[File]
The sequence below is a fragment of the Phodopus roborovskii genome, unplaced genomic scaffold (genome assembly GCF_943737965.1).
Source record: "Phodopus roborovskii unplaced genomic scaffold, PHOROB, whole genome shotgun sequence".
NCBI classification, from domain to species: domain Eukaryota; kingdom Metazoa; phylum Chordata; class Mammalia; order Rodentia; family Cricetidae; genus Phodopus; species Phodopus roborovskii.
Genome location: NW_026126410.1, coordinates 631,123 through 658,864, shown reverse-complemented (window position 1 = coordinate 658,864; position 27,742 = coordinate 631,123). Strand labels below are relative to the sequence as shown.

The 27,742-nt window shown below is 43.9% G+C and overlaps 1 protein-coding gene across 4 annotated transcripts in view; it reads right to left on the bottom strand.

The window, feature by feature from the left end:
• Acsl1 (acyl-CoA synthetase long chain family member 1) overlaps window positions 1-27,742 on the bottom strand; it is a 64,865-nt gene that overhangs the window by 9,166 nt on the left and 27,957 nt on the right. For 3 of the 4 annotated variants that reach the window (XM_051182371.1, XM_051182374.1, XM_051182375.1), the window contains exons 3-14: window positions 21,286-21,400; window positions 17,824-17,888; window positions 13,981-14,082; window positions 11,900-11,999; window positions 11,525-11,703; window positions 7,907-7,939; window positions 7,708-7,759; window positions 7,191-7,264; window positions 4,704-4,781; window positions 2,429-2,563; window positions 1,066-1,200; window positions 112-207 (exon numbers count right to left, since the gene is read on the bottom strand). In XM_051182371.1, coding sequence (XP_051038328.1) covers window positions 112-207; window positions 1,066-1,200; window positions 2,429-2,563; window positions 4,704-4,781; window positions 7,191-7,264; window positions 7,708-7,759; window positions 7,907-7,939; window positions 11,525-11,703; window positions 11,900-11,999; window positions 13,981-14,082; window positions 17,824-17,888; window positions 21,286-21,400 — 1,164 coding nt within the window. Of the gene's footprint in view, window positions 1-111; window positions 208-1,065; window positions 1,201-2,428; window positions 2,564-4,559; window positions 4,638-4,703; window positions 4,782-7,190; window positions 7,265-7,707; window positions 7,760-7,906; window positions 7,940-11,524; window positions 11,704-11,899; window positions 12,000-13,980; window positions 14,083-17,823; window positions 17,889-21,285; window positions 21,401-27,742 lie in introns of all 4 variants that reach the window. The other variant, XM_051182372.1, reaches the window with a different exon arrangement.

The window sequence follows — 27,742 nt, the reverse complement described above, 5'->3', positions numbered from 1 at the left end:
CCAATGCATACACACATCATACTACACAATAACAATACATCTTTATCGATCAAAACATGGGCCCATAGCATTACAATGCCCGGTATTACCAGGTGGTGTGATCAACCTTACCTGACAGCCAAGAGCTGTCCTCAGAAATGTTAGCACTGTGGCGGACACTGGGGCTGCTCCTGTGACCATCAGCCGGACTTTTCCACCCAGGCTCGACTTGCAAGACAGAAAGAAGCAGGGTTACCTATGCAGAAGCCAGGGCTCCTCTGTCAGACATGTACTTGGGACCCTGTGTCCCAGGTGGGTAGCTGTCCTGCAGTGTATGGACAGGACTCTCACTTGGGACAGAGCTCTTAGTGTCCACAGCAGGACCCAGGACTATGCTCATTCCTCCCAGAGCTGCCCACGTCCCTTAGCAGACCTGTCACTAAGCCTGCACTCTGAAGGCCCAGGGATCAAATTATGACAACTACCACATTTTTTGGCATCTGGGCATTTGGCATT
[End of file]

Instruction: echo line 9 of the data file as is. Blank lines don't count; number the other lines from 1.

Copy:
CCAATGCATACACACATCATACTACACAATAACAATACATCTTTATCGATCAAAACATGGGCCCATAGCATTACAATGCCCGGTATTACCAGGTGGTGTGATCAACCTTACCTGACAGCCAAGAGCTGTCCTCAGAAATGTTAGCACTGTGGCGGACACTGGGGCTGCTCCTGTGACCATCAGCCGGACTTTTCCACCCAGGCTCGACTTGCAAGACAGAAAGAAGCAGGGTTACCTATGCAGAAGCCAGGGCTCCTCTGTCAGACATGTACTTGGGACCCTGTGTCCCAGGTGGGTAGCTGTCCTGCAGTGTATGGACAGGACTCTCACTTGGGACAGAGCTCTTAGTGTCCACAGCAGGACCCAGGACTATGCTCATTCCTCCCAGAGCTGCCCACGTCCCTTAGCAGACCTGTCACTAAGCCTGCACTCTGAAGGCCCAGGGATCAAATTATGACAACTACCACATTTTTTGGCATCTGGGCATTTGGCATT